Without a Doubt

The family that our team is building for is made up of Florencia, and her two adult sons, Martin and Jose. During the trip, I found out that Martin had been born with a clubbed foot and has had to live with it his whole life due to very limited access to medical care. This struck close to home for me because my youngest sister was also born with two clubbed feet. Although we were able to get reconstructive surgery, I remember how expensive it was, even with all the healthcare we are fortunate enough to have in Canada. It was very difficult to afford, but possible. Florencia unfortunately could not begin to dream of affording such an operation for her son. I remember very well how hard it was on my family and how much my mother would lock herself away in her room to cry, then try to come out and pretend nothing was wrong. She didn’t want us to know her pain and this gives me all the respect in the world for Florencia.

To be able to bring up a son and raise him to be as kind of a man as he is, is nothing short of amazing. I know personally that even after surgery, my sister still cannot do many of the things that we all do without thinking twice; how embarrassed she gets when she says she has to stop because her ankle hurts her too bad. To see Martin work with us in his work boots like nothing was wrong makes me see him as almost super human. To see him work so hard with a smile on his face, while whistling, singing, and talking is so inspirational. I am beyond honoured and humbled to be a part of this LiveDifferent/Building Dreams trip.  

After talking to Florencia about my younger sister and how much I respected her and Martin, she stood up, wiped away her eyes, hugged me for an extended period of time and said to me, “you are my son now”. This above all was such a heartwarming and overwhelming feeling. She is such a kind and amazing woman, as is everyone I have had the privilege of encountering in this community. It amazes me how community orientated everyone is and how they will not even think twice about going out of their way to help their neighbour. Knowing people with such wonderful values and outlooks is a rare commodity where I live. It is very rare to even see a person help another without some way of benefiting or making a profit for him/herself. I see people stepping on other people to raise their position everyday. It is so disheartening how these people are often the ones that succeed in our individualistic world. I find it so refreshing to have an escape from that. Even though we are so wealthy and have so much, these people who some might consider to be unfortunate are the real wealthy ones. We live in such an organized society where we are trained to judge one another by our bank accounts and how much materialistic ‘stuff’ we have. I truly wish everyone back home could understand what these people know without a doubt – that some things are more important than money.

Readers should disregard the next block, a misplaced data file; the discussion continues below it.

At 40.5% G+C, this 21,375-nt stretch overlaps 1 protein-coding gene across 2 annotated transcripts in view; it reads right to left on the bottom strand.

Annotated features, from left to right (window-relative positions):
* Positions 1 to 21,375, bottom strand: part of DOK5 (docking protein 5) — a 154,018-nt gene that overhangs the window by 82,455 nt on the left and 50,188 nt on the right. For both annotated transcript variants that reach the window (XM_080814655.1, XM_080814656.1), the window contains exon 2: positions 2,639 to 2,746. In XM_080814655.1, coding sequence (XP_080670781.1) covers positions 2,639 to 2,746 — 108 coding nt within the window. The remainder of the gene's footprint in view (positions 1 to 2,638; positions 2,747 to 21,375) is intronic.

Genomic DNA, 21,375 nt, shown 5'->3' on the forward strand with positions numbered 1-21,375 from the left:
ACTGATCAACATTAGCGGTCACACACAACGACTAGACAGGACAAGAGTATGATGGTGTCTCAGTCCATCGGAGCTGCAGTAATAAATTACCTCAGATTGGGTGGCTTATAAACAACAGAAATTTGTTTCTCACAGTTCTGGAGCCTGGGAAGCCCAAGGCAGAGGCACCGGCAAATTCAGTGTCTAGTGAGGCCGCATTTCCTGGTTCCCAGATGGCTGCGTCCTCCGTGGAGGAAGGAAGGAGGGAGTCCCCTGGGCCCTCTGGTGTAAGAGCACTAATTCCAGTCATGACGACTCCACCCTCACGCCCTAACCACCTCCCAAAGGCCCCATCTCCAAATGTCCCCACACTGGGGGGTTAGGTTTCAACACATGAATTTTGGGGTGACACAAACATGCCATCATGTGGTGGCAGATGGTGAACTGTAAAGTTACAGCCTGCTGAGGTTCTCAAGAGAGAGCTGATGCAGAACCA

Zach – LiveDifferent Volunteer, Building Dreams Build Trip, 2015

Author: LiveDifferent

Date: August 26th, 2015

Simple Lessons

“My lady just asked me how I am!!”, shouted the girl I was carrying as I toured through the community for the first time. The children are the undeniable force of this community. Every morning our bus is followed by their chorused fanfare, their hands outreached like they are ready to catch us. At first I found this intense level of affection overwhelming. However, I could never have have been prepared for how deeply I have been affected by my experience in this place. 
Full disclosure, I have never found myself naturally at ease with children; maybe it’s a skill you develop over time, but I have a long way to go. Kids are so genuine, trusting, and unreserved, compared to adults. Add in a language barrier and I’m completely lost. Rosa, the girl who shouted with such glee that I spoke to her in broken Spanish, is about seven years old. She had her hair done in braids with bobble ties every day I saw her. Mostly she would say hello, hold my hand, and show me off to her friends. During the week we started affectionately calling this interaction ‘getting a shadow’. But make no mistake, the kids choose us, on what criteria I will probably never know.